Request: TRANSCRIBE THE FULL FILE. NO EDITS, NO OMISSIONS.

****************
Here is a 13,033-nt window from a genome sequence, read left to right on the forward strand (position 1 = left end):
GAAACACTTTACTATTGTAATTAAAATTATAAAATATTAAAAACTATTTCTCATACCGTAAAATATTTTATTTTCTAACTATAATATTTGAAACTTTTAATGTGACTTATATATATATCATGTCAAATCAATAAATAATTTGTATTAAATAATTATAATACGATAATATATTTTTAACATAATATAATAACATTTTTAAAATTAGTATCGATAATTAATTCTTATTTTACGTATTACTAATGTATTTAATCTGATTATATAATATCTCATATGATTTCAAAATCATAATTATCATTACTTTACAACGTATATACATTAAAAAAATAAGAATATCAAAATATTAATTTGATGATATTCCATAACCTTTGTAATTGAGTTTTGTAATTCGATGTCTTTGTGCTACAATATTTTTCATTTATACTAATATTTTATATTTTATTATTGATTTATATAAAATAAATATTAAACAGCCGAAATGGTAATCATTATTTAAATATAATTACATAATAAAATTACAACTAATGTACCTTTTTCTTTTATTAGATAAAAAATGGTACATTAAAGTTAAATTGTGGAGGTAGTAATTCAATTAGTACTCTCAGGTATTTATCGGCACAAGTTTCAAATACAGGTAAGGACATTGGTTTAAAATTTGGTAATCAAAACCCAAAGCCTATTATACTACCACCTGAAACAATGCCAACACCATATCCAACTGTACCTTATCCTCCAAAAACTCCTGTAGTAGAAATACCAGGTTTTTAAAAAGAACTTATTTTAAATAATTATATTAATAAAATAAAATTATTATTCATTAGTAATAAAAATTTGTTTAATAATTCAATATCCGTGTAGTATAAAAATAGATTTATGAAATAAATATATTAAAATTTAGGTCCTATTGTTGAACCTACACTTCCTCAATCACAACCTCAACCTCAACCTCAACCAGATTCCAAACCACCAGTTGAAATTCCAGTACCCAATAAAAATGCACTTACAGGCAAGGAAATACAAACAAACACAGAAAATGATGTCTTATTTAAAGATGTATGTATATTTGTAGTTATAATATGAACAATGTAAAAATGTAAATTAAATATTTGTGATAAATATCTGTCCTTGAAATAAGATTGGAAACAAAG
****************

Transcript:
Here is a 13,033-nt window from a genome sequence, read left to right on the forward strand (position 1 = left end):
GAAACACTTTACTATTGTAATTAAAATTATAAAATATTAAAAACTATTTCTCATACCGTAAAATATTTTATTTTCTAACTATAATATTTGAAACTTTTAATGTGACTTATATATATATCATGTCAAATCAATAAATAATTTGTATTAAATAATTATAATACGATAATATATTTTTAACATAATATAATAACATTTTTAAAATTAGTATCGATAATTAATTCTTATTTTACGTATTACTAATGTATTTAATCTGATTATATAATATCTCATATGATTTCAAAATCATAATTATCATTACTTTACAACGTATATACATTAAAAAAATAAGAATATCAAAATATTAATTTGATGATATTCCATAACCTTTGTAATTGAGTTTTGTAATTCGATGTCTTTGTGCTACAATATTTTTCATTTATACTAATATTTTATATTTTATTATTGATTTATATAAAATAAATATTAAACAGCCGAAATGGTAATCATTATTTAAATATAATTACATAATAAAATTACAACTAATGTACCTTTTTCTTTTATTAGATAAAAAATGGTACATTAAAGTTAAATTGTGGAGGTAGTAATTCAATTAGTACTCTCAGGTATTTATCGGCACAAGTTTCAAATACAGGTAAGGACATTGGTTTAAAATTTGGTAATCAAAACCCAAAGCCTATTATACTACCACCTGAAACAATGCCAACACCATATCCAACTGTACCTTATCCTCCAAAAACTCCTGTAGTAGAAATACCAGGTTTTTAAAAAGAACTTATTTTAAATAATTATATTAATAAAATAAAATTATTATTCATTAGTAATAAAAATTTGTTTAATAATTCAATATCCGTGTAGTATAAAAATAGATTTATGAAATAAATATATTAAAATTTAGGTCCTATTGTTGAACCTACACTTCCTCAATCACAACCTCAACCTCAACCTCAACCAGATTCCAAACCACCAGTTGAAATTCCAGTACCCAATAAAAATGCACTTACAGGCAAGGAAATACAAACAAACACAGAAAATGATGTCTTATTTAAAGATGTATGTATATTTGTAGTTATAATATGAACAATGTAAAAATGTAAATTAAATATTTGTGATAAATATCTGTCCTTGAAATAAGATTGGAAACAAAG